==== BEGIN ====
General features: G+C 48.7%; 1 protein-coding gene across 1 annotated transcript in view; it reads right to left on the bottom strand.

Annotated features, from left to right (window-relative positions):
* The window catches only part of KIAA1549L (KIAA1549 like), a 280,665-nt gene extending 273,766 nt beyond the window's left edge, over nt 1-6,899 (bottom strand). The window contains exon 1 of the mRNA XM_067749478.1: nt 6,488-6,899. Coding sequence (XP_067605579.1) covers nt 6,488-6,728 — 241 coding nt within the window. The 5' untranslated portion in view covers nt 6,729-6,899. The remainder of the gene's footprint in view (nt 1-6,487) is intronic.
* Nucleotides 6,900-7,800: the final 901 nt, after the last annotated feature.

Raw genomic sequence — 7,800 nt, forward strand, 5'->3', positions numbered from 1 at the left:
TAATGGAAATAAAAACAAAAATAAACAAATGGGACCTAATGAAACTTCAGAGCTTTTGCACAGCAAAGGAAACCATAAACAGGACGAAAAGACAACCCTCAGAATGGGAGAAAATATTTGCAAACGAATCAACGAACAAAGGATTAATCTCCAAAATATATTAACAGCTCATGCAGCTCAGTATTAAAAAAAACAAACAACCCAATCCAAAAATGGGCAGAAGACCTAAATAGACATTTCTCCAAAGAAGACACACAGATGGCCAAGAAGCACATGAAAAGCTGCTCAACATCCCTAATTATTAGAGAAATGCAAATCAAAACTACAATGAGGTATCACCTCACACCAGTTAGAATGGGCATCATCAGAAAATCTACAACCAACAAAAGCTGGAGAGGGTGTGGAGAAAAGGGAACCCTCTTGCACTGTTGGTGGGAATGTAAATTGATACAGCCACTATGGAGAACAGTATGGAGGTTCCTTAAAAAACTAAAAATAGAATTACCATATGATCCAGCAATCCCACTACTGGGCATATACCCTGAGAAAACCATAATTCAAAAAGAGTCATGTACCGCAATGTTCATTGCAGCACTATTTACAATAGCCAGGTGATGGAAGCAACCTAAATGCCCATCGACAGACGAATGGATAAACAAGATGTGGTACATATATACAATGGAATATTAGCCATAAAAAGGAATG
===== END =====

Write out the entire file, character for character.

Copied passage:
General features: G+C 48.7%; 1 protein-coding gene across 1 annotated transcript in view; it reads right to left on the bottom strand.

Annotated features, from left to right (window-relative positions):
* The window catches only part of KIAA1549L (KIAA1549 like), a 280,665-nt gene extending 273,766 nt beyond the window's left edge, over nt 1-6,899 (bottom strand). The window contains exon 1 of the mRNA XM_067749478.1: nt 6,488-6,899. Coding sequence (XP_067605579.1) covers nt 6,488-6,728 — 241 coding nt within the window. The 5' untranslated portion in view covers nt 6,729-6,899. The remainder of the gene's footprint in view (nt 1-6,487) is intronic.
* Nucleotides 6,900-7,800: the final 901 nt, after the last annotated feature.

Raw genomic sequence — 7,800 nt, forward strand, 5'->3', positions numbered from 1 at the left:
TAATGGAAATAAAAACAAAAATAAACAAATGGGACCTAATGAAACTTCAGAGCTTTTGCACAGCAAAGGAAACCATAAACAGGACGAAAAGACAACCCTCAGAATGGGAGAAAATATTTGCAAACGAATCAACGAACAAAGGATTAATCTCCAAAATATATTAACAGCTCATGCAGCTCAGTATTAAAAAAAACAAACAACCCAATCCAAAAATGGGCAGAAGACCTAAATAGACATTTCTCCAAAGAAGACACACAGATGGCCAAGAAGCACATGAAAAGCTGCTCAACATCCCTAATTATTAGAGAAATGCAAATCAAAACTACAATGAGGTATCACCTCACACCAGTTAGAATGGGCATCATCAGAAAATCTACAACCAACAAAAGCTGGAGAGGGTGTGGAGAAAAGGGAACCCTCTTGCACTGTTGGTGGGAATGTAAATTGATACAGCCACTATGGAGAACAGTATGGAGGTTCCTTAAAAAACTAAAAATAGAATTACCATATGATCCAGCAATCCCACTACTGGGCATATACCCTGAGAAAACCATAATTCAAAAAGAGTCATGTACCGCAATGTTCATTGCAGCACTATTTACAATAGCCAGGTGATGGAAGCAACCTAAATGCCCATCGACAGACGAATGGATAAACAAGATGTGGTACATATATACAATGGAATATTAGCCATAAAAAGGAATG